- If you want to build peace or democracy, assume that whatever you build won’t look much like anything that exists today. In the fifty years that I’ve studied comparative politics, we have yet to escape the assumption that a developed or democratic or peaceful country will have to resemble the ones that exist today. We’ve made progress in countering those prejudices, but not enough. Besides, we’ve learned enough about the problems facing the U.S. or the U.K. today, that I’m not sure anyone would be happy if Libya looked the United States a few generations from now.
- Fifth—and this is the most important of my conclusions—any democratization or peacebuilding program has to be led by people on the ground if it is going to survive, let alone thrive. They have a lot better sense of what will work for QADY or QAPY at least in the short run. We in the Global North have to put our egos and interests and understand that we don’t have the answers and are actually less likely to have them than people who have lived through the violence. We do have things to add, but we have to temper our enthusiasm and anything that looks at all like a savior mentality. We probably have to act more like good camp counselors who mentor their campers and help them reach their own goals than behave like a typical university lecturer or policy pundit who tells people what they should think or do.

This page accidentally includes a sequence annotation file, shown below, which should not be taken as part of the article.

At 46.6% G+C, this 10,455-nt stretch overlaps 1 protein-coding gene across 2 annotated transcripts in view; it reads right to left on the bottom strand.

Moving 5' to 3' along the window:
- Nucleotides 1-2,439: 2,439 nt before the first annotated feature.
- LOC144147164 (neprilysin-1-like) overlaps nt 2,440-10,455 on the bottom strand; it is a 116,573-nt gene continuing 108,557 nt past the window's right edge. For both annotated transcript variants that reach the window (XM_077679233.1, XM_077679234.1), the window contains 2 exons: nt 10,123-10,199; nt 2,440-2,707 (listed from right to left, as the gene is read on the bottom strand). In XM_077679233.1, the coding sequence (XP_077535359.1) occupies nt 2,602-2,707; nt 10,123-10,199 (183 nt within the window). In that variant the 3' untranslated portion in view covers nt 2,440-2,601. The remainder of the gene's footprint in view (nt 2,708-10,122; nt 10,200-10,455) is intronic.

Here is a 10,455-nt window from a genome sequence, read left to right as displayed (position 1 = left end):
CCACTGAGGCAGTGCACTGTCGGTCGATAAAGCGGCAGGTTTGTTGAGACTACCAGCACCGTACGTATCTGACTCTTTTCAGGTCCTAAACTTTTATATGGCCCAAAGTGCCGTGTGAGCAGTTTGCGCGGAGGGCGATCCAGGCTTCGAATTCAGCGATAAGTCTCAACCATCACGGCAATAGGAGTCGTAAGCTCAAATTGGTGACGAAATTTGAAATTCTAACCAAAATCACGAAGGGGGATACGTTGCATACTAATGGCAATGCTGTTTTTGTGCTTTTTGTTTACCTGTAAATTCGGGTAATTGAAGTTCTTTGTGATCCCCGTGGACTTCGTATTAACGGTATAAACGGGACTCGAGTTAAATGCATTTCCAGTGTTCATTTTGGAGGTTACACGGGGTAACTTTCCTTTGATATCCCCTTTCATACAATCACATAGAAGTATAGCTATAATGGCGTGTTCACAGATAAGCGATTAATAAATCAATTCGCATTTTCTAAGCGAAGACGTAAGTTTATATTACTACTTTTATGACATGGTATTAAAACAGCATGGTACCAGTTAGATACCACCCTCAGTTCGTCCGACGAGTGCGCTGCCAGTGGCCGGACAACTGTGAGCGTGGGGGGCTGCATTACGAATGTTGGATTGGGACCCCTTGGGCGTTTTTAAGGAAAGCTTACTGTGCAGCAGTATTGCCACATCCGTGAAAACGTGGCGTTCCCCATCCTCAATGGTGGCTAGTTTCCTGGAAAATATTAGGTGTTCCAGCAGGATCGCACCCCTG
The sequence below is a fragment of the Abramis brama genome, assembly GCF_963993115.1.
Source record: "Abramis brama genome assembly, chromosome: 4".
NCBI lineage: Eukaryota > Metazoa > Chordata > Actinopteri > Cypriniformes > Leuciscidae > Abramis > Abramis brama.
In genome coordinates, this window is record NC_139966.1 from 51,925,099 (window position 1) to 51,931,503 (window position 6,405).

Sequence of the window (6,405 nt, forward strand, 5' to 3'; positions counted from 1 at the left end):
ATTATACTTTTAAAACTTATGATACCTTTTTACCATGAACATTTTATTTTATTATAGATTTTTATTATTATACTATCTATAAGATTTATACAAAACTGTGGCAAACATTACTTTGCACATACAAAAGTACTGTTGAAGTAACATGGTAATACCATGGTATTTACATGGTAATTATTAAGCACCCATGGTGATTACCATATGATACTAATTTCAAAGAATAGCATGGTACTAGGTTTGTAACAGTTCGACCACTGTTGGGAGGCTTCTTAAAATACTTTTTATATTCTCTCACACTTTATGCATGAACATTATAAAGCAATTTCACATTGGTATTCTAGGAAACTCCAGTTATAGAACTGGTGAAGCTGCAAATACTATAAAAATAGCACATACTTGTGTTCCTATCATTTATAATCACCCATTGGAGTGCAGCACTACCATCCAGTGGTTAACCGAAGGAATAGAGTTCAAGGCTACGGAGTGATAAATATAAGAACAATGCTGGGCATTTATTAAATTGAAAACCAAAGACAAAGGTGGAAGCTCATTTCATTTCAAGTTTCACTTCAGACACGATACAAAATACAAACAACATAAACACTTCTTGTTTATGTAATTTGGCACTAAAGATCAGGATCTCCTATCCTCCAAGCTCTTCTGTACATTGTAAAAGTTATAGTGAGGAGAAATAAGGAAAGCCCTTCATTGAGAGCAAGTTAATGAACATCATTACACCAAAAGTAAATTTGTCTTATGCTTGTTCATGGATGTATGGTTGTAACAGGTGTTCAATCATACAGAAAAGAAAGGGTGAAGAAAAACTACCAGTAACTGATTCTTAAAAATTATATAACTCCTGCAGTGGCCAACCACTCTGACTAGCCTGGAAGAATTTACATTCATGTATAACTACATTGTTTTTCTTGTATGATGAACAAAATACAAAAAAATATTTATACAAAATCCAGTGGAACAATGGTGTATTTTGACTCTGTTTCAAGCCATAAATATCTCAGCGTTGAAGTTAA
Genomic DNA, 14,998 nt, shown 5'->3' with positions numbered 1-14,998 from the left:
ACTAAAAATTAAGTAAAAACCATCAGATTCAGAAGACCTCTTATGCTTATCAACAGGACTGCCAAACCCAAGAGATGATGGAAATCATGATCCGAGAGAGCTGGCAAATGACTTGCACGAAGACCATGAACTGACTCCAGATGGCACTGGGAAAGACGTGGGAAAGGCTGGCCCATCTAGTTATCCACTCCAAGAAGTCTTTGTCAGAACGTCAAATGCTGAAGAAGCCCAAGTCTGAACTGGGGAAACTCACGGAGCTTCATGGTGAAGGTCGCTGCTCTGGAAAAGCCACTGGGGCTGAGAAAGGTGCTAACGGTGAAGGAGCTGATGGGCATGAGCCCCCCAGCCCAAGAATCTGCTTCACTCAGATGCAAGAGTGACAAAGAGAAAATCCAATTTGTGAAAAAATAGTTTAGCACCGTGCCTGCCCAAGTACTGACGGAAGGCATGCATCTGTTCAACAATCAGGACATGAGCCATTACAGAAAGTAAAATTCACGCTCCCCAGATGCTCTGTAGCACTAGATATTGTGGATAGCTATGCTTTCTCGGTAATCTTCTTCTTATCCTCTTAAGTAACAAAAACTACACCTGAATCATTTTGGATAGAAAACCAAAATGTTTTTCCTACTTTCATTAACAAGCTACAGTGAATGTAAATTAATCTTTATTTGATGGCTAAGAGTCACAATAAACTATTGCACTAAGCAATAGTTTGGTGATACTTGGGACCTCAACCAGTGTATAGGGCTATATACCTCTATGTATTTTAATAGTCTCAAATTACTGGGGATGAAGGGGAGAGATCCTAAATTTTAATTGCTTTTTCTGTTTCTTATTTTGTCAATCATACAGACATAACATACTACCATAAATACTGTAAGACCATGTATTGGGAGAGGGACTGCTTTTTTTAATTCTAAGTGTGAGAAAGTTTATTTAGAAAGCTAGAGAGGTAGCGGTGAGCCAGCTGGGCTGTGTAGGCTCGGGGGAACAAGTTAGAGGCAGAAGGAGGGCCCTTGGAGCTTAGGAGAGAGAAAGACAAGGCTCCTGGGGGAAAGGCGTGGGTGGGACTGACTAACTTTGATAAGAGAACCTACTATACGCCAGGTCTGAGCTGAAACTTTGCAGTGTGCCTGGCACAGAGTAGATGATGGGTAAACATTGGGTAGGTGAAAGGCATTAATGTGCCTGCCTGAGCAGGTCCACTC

- Although every intervention will be context specific (in real English, they will all be different because their circumstances are different), it helps to start by focusing on what Chip and Dan Heath call the bright spots or the outlying cases that seem to be working no matter how miserable the conditions. Thus, my email this morning contained a story about a Syrian couple who started a falafel stand in a refugee camp. Their success won’t immediately translate into peacebuilding or democracy, per se, but you could start building from there. Or, put in terms of what I was writing about this morning for my book: if you want to succeed, you have to address the social, economic, and political problems that gave rise to the conflict in the first place. You have to build a culture of peace and democracy, but that only happens if you address those wicked problems along the way.
- Seventh, assume you will encounter setbacks as well as make progress and the whole process will be agonizing. In the design thinking world, the idea of iteration, experimentation, and learning the mistakes is all the rage. Indeed, people love to point out that James Dyson made 5,127 prototypes of his eponymous vacuum cleaner before it finally worked. Ethically, we can’t try even one percent of that number of prototypes and have that number of failures. Still, we have to assume that not everything will work.
The views and opinions expressed in this article are those of the author and do not necessarily reflect the official policy or position of the Alliance for Peacebuilding or its members.
Also published on Medium.